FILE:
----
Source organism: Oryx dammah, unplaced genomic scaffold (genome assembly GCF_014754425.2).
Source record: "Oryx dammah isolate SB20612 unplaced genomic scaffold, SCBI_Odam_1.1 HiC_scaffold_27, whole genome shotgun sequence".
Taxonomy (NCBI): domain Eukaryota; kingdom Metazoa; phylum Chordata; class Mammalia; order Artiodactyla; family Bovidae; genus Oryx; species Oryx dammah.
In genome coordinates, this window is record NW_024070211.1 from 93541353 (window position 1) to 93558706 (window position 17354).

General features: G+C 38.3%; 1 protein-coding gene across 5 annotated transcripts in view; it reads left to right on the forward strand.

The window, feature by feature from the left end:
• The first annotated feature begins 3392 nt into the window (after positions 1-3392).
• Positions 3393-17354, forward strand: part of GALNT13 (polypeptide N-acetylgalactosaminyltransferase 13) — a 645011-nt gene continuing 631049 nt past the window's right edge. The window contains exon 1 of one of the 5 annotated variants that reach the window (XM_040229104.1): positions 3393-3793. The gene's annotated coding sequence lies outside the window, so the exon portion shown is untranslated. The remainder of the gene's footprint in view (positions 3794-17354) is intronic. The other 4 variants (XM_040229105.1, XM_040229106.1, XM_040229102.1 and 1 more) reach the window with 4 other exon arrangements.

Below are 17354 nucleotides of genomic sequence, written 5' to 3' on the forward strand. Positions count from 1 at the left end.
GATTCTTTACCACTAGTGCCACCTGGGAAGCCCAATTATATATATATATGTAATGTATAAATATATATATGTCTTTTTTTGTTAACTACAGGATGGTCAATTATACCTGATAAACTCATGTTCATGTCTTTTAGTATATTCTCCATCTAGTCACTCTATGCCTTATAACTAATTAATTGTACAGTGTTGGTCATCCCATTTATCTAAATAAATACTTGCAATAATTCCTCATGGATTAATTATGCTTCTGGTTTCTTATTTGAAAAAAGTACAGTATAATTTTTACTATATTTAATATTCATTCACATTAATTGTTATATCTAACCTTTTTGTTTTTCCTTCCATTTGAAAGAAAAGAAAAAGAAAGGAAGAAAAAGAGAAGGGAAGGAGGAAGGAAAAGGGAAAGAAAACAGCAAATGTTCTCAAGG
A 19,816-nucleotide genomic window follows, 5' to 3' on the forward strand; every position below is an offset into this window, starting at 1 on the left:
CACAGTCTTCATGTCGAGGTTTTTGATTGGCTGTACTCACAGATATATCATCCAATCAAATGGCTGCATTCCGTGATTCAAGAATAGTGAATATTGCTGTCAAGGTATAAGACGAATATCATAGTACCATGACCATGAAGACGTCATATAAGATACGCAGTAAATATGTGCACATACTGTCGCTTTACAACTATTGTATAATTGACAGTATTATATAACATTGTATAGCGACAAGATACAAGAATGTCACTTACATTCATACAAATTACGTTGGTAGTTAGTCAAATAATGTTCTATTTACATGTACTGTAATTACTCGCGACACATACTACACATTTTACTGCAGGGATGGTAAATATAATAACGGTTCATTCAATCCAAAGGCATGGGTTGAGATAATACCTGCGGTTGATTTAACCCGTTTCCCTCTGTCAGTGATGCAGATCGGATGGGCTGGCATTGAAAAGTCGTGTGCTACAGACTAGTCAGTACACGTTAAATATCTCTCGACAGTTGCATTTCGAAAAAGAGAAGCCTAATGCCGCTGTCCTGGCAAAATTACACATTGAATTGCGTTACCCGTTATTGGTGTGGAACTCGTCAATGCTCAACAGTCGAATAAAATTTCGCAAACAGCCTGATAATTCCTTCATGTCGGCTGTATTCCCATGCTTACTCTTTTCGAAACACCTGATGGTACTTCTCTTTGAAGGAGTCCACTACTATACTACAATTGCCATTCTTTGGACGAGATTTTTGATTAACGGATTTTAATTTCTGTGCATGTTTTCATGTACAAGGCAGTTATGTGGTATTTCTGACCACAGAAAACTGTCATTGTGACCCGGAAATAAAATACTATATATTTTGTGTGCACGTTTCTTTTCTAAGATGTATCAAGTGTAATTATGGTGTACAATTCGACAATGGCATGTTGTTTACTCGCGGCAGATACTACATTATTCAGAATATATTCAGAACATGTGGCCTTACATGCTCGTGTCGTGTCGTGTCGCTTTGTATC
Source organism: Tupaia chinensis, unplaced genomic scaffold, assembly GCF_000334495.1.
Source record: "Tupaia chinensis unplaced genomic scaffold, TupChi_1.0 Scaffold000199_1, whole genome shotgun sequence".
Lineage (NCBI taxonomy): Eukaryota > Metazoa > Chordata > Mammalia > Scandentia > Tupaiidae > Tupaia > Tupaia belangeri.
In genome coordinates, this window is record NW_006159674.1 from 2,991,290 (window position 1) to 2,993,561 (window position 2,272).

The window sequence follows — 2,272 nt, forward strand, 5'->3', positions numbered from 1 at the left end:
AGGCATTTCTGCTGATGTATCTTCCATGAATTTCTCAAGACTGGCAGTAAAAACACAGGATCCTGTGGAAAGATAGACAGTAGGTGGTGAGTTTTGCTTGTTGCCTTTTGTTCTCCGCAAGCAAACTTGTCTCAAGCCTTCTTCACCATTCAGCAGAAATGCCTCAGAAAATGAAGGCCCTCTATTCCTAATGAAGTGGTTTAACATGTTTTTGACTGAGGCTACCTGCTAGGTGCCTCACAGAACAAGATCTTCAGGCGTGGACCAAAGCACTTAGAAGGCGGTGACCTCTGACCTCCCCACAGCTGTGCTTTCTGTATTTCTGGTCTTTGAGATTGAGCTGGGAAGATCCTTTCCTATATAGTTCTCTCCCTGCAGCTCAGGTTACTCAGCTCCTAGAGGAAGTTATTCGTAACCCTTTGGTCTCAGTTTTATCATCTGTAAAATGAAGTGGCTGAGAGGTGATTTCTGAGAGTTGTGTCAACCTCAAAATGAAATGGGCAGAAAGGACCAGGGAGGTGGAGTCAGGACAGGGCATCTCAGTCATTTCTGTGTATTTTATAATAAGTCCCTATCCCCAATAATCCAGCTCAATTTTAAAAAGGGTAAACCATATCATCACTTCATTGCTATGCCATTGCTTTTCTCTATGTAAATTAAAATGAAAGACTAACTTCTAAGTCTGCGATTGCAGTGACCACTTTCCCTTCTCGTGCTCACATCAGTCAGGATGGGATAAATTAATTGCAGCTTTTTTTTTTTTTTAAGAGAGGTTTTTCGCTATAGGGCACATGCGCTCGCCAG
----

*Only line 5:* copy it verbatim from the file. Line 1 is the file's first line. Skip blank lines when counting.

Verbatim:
General features: G+C 38.3%; 1 protein-coding gene across 5 annotated transcripts in view; it reads left to right on the forward strand.